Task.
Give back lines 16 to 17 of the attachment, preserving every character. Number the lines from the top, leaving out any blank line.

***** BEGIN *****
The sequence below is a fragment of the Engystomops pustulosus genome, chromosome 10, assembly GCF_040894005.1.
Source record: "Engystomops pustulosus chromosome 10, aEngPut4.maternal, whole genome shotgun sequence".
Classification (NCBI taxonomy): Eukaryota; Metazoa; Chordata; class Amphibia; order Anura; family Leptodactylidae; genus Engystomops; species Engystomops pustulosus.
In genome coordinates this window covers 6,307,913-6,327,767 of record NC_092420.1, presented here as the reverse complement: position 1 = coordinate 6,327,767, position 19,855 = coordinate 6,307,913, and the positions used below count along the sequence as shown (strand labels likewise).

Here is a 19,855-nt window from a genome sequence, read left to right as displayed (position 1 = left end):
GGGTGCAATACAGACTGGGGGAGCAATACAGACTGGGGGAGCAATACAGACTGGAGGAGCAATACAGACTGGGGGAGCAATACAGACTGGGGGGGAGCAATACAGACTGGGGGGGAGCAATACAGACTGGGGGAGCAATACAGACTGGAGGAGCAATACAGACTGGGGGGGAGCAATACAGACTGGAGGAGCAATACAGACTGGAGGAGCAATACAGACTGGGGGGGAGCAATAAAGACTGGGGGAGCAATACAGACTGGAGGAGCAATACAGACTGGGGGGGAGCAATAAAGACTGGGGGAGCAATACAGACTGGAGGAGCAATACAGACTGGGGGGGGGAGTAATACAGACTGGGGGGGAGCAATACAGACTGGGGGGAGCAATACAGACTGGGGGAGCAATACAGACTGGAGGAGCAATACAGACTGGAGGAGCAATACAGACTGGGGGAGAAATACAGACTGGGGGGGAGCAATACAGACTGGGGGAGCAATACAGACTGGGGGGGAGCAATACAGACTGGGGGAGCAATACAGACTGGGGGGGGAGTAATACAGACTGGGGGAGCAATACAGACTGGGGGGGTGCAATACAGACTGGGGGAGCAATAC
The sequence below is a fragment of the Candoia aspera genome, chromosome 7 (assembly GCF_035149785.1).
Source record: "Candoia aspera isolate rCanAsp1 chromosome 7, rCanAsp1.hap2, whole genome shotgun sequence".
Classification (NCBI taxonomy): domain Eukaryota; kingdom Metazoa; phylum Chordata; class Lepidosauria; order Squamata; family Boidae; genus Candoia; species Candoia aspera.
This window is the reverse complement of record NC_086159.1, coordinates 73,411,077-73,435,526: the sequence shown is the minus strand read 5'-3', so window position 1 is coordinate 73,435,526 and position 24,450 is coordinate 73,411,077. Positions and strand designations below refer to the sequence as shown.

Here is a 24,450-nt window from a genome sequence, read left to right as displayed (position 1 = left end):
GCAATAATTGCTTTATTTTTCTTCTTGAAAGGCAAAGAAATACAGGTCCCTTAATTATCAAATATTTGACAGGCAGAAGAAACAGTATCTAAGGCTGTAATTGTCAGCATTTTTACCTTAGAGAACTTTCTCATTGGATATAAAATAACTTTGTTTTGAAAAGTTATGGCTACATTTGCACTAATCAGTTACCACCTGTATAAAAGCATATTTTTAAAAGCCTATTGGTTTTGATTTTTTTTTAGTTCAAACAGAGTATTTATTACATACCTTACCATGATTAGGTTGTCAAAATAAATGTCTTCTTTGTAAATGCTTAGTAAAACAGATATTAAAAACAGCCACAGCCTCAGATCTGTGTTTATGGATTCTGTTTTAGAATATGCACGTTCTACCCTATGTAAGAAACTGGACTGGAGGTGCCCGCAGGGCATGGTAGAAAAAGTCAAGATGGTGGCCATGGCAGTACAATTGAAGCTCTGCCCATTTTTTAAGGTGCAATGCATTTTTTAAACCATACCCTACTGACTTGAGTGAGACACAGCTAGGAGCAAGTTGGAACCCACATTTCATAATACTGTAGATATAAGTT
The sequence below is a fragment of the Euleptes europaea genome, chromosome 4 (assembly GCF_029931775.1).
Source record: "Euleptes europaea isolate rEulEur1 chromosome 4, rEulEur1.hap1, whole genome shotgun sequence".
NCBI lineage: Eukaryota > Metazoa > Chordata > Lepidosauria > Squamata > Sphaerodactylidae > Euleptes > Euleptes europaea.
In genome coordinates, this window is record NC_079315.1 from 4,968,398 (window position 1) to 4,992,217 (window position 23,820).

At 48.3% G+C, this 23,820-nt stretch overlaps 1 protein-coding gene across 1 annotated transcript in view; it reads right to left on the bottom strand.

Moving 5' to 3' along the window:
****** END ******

In genome coordinates, this window is record NC_079315.1 from 4,968,398 (window position 1) to 4,992,217 (window position 23,820).

At 48.3% G+C, this 23,820-nt stretch overlaps 1 protein-coding gene across 1 annotated transcript in view; it reads right to left on the bottom strand.